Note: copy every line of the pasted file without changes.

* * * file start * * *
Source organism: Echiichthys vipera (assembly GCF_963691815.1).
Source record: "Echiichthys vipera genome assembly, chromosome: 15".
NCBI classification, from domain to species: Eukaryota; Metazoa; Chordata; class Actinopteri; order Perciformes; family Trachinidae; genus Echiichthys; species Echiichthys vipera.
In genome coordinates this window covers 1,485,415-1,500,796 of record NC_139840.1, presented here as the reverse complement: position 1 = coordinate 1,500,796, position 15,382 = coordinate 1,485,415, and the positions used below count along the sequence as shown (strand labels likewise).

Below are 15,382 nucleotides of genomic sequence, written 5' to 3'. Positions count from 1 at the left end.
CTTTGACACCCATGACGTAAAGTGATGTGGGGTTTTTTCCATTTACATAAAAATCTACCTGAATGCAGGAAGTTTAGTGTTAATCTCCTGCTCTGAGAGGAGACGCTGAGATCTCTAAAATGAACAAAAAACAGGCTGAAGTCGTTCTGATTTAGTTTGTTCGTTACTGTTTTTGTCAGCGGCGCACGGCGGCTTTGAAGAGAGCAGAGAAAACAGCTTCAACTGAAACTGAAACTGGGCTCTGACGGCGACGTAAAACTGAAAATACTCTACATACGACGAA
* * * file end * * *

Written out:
Source organism: Echiichthys vipera (assembly GCF_963691815.1).
Source record: "Echiichthys vipera genome assembly, chromosome: 15".
NCBI classification, from domain to species: Eukaryota; Metazoa; Chordata; class Actinopteri; order Perciformes; family Trachinidae; genus Echiichthys; species Echiichthys vipera.
In genome coordinates this window covers 1,485,415-1,500,796 of record NC_139840.1, presented here as the reverse complement: position 1 = coordinate 1,500,796, position 15,382 = coordinate 1,485,415, and the positions used below count along the sequence as shown (strand labels likewise).

Below are 15,382 nucleotides of genomic sequence, written 5' to 3'. Positions count from 1 at the left end.
CTTTGACACCCATGACGTAAAGTGATGTGGGGTTTTTTCCATTTACATAAAAATCTACCTGAATGCAGGAAGTTTAGTGTTAATCTCCTGCTCTGAGAGGAGACGCTGAGATCTCTAAAATGAACAAAAAACAGGCTGAAGTCGTTCTGATTTAGTTTGTTCGTTACTGTTTTTGTCAGCGGCGCACGGCGGCTTTGAAGAGAGCAGAGAAAACAGCTTCAACTGAAACTGAAACTGGGCTCTGACGGCGACGTAAAACTGAAAATACTCTACATACGACGAA